Have you ever been asked to choose a movie title that would best describe your life?
Would you choose "Are We There Yet?", "It's a Wonderful Life" or perhaps "The Way We Were"? Is your life more like a comedy, documentary, romance, sci-fi or tragedy?
This year is the hundredth anniversary of the sinking of the Titanic. It is ironic that even the commemorative voyage had troubles and had to turn back when one of the passengers became seriously ill. Often those who think about the Titanic automatically associate it with doom and gloom.
Do you feel that your life is like that of the Titanic? If so, perhaps there are lessons that can be learned from the sinking of that beautiful ship:
1. Life is not perfect - Reality is that we each experience both sunshine and rain; health and illness; joy and sadness. There are times in every life that are amazing and times that can be difficult. Do not take anything for granted. A good job, loving family and stable income can disappear quickly. What you assume is "forever" can be brief.
2. Planning is important - It is not wise to be naïve and expect everything to work out on its own. Those who have not thought about retirement, for example, might be very disappointed when they are older. Ignoring self-care does result in poor health. People who fail to plan really do plan to fail.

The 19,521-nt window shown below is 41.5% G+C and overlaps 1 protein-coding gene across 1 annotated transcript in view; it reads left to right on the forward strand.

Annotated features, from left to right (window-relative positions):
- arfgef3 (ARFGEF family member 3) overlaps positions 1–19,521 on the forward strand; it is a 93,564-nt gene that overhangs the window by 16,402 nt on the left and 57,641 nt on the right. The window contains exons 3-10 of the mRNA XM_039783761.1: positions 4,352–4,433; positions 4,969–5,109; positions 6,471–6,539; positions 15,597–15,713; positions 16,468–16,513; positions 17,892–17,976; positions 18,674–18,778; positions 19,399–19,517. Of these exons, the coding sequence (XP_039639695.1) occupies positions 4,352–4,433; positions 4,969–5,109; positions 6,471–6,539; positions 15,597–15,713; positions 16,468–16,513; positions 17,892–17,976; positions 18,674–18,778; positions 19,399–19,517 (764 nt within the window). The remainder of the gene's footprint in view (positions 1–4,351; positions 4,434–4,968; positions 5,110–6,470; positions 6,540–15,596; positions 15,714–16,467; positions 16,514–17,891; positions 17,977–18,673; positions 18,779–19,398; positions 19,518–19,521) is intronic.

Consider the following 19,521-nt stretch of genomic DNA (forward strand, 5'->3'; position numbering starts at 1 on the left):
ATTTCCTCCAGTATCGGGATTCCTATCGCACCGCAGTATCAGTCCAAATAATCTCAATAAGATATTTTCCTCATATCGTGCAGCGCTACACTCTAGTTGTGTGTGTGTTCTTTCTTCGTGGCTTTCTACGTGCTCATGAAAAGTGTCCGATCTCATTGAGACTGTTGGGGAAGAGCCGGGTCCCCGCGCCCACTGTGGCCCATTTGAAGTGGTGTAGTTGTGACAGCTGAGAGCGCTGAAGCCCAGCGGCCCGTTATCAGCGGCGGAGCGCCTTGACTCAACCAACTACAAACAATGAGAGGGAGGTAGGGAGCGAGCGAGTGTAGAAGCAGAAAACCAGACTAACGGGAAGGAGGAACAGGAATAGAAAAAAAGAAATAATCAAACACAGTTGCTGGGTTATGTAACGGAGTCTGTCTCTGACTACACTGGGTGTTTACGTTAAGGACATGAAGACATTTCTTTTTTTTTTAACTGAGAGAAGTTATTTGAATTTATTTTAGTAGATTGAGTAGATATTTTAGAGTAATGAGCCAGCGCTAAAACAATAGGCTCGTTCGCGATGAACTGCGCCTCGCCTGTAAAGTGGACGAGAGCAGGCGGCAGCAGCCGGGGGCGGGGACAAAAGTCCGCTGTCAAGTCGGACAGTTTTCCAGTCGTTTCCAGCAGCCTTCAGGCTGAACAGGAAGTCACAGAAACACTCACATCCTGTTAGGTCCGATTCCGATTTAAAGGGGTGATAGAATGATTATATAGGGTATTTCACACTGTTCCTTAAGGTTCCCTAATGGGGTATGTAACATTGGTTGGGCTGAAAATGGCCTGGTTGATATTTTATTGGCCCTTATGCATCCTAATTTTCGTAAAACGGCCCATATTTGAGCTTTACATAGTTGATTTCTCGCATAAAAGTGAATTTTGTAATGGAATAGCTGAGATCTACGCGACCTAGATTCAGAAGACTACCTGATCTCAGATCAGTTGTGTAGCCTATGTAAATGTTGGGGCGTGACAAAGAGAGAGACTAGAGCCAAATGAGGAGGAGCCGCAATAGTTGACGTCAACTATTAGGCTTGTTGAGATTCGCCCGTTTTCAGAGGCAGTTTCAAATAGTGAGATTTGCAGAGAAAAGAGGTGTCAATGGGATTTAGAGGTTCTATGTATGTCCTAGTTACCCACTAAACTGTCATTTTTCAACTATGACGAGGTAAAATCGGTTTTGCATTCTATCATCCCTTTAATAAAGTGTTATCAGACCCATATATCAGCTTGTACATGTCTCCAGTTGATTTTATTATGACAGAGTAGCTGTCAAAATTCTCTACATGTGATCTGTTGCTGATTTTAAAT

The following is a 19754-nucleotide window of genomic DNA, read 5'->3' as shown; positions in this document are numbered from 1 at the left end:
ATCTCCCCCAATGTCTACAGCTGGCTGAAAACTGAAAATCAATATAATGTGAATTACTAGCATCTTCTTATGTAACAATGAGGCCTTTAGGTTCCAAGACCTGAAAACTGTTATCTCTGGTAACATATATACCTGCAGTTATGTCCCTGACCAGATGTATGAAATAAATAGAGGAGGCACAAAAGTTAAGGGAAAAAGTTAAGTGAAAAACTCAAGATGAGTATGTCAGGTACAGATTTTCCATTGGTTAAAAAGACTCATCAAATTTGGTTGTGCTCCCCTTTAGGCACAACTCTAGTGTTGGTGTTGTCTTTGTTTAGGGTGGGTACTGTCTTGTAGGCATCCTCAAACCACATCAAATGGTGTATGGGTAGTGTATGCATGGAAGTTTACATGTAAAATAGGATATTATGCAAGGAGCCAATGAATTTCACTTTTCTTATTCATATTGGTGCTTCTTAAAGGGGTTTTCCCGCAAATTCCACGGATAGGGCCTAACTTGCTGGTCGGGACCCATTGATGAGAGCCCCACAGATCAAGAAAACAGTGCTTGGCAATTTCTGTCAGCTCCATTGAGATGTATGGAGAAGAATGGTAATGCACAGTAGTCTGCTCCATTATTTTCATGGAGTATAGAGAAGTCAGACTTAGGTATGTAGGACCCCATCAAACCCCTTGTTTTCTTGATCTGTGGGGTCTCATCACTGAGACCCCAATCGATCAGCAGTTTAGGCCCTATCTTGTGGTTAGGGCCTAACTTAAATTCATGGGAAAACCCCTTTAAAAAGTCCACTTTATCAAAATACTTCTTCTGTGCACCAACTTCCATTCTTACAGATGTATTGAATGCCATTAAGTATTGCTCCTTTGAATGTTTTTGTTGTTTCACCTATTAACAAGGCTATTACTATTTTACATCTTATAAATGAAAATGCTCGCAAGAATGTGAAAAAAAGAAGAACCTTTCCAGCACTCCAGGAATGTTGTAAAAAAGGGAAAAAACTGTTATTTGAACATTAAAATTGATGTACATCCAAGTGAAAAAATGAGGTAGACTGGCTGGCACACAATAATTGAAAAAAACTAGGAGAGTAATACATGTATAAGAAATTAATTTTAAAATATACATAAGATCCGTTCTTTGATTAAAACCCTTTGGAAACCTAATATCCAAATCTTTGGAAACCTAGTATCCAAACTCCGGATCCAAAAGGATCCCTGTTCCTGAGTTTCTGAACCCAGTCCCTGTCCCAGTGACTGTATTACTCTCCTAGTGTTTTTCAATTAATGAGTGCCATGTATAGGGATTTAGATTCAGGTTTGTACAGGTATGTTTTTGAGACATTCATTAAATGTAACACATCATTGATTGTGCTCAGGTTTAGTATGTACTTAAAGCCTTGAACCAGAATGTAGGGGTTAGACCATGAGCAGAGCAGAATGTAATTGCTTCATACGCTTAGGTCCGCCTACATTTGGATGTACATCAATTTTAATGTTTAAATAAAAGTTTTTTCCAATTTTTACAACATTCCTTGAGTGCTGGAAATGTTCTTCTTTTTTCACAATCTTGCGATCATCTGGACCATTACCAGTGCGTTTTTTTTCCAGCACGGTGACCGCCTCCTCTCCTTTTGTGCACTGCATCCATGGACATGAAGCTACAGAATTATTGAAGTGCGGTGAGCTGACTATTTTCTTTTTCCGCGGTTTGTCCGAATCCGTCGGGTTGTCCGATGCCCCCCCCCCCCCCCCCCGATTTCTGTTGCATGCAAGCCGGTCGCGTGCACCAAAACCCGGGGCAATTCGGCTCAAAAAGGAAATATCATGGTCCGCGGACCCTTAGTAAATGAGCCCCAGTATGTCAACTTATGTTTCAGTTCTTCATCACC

3. Continually develop new skills - Opportunities appear to those who are prepared. You do not learn a new language or earn a degree through wishing. Ask those around you to share their techniques with you. Take a course. Chase an interest. Practice until you are competent. You are responsible for your own personal growth.
4. Seek wise counsel - Find someone who you can trust to help you make good choices and deal with problems. Look for people who are successful in the area that you wish to achieve success. Taking advice about money from someone who is poor will likely not get you where you wish to be.
5. Stay calm - People who are in crisis can further endanger themselves and others if they act impulsively. Consider all the options available to you and make good choices.
6. Develop relationships and build teams - Two horses that are pulling together can pull more weight than the two can pull separately. There is strength that comes from working together.
7. Always think about your legacy - You will not live forever and, in fact, your end could come much sooner than you hope or expect. What will others say about you when you are gone? Will they learn from your example and admire your character?
The sinking of the Titanic was a disaster that has not only lived in the hearts and minds of people but is also memorialized through the movie by the same name and the centennial projects that are planned.
We do not remember this ship merely because of the trauma that it brought to so many but also because of the amazing beauty that the ship itself represented.
Is your life one that others will remember because of the beauty that you displayed to others with your kindness, actions, character or vision? Will you leave something that people will celebrate one hundred years after you are gone?
If not - then why not?
And now I would like to invite you to claim your Free Instant Access to a complimentary list of 10 Steps to Making Your Life an Adventure when you visit http://lindahancock.com
From Dr. Linda Hancock, Registered Psychologist and Registered Social Worker